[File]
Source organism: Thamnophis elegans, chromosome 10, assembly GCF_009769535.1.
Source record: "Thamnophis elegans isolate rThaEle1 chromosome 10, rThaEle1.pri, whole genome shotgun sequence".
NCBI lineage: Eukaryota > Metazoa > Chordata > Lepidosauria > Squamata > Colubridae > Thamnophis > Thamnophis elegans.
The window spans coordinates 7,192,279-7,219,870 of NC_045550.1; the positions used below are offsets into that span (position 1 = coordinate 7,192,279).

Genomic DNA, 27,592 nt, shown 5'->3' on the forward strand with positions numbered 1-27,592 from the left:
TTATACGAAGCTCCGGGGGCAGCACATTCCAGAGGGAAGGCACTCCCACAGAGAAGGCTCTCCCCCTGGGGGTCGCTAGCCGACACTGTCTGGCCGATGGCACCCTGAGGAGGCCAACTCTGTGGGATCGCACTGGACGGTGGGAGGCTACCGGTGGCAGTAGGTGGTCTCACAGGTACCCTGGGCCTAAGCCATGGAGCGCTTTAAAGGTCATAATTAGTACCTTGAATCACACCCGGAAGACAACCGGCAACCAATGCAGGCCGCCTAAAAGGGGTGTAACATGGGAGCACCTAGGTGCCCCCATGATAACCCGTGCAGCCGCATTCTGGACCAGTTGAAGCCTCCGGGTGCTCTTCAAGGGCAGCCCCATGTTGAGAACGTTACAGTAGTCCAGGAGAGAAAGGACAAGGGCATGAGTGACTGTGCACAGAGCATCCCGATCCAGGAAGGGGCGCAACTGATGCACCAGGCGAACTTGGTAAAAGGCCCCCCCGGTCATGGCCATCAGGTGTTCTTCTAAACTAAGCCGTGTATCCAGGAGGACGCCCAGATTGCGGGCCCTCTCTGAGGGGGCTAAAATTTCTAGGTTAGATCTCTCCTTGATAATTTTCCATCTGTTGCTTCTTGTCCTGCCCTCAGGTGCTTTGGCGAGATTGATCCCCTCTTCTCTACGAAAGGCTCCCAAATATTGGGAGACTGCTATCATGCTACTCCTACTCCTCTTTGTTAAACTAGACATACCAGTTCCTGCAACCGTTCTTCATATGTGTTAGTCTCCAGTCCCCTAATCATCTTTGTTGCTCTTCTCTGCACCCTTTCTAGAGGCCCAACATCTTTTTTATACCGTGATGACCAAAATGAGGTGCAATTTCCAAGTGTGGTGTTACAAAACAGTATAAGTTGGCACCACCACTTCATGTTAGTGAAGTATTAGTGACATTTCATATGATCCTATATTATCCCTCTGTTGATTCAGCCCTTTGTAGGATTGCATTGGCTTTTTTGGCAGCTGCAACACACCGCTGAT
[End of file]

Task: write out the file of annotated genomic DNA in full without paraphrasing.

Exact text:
Source organism: Thamnophis elegans, chromosome 10, assembly GCF_009769535.1.
Source record: "Thamnophis elegans isolate rThaEle1 chromosome 10, rThaEle1.pri, whole genome shotgun sequence".
NCBI lineage: Eukaryota > Metazoa > Chordata > Lepidosauria > Squamata > Colubridae > Thamnophis > Thamnophis elegans.
The window spans coordinates 7,192,279-7,219,870 of NC_045550.1; the positions used below are offsets into that span (position 1 = coordinate 7,192,279).

Genomic DNA, 27,592 nt, shown 5'->3' on the forward strand with positions numbered 1-27,592 from the left:
TTATACGAAGCTCCGGGGGCAGCACATTCCAGAGGGAAGGCACTCCCACAGAGAAGGCTCTCCCCCTGGGGGTCGCTAGCCGACACTGTCTGGCCGATGGCACCCTGAGGAGGCCAACTCTGTGGGATCGCACTGGACGGTGGGAGGCTACCGGTGGCAGTAGGTGGTCTCACAGGTACCCTGGGCCTAAGCCATGGAGCGCTTTAAAGGTCATAATTAGTACCTTGAATCACACCCGGAAGACAACCGGCAACCAATGCAGGCCGCCTAAAAGGGGTGTAACATGGGAGCACCTAGGTGCCCCCATGATAACCCGTGCAGCCGCATTCTGGACCAGTTGAAGCCTCCGGGTGCTCTTCAAGGGCAGCCCCATGTTGAGAACGTTACAGTAGTCCAGGAGAGAAAGGACAAGGGCATGAGTGACTGTGCACAGAGCATCCCGATCCAGGAAGGGGCGCAACTGATGCACCAGGCGAACTTGGTAAAAGGCCCCCCCGGTCATGGCCATCAGGTGTTCTTCTAAACTAAGCCGTGTATCCAGGAGGACGCCCAGATTGCGGGCCCTCTCTGAGGGGGCTAAAATTTCTAGGTTAGATCTCTCCTTGATAATTTTCCATCTGTTGCTTCTTGTCCTGCCCTCAGGTGCTTTGGCGAGATTGATCCCCTCTTCTCTACGAAAGGCTCCCAAATATTGGGAGACTGCTATCATGCTACTCCTACTCCTCTTTGTTAAACTAGACATACCAGTTCCTGCAACCGTTCTTCATATGTGTTAGTCTCCAGTCCCCTAATCATCTTTGTTGCTCTTCTCTGCACCCTTTCTAGAGGCCCAACATCTTTTTTATACCGTGATGACCAAAATGAGGTGCAATTTCCAAGTGTGGTGTTACAAAACAGTATAAGTTGGCACCACCACTTCATGTTAGTGAAGTATTAGTGACATTTCATATGATCCTATATTATCCCTCTGTTGATTCAGCCCTTTGTAGGATTGCATTGGCTTTTTTGGCAGCTGCAACACACCGCTGAT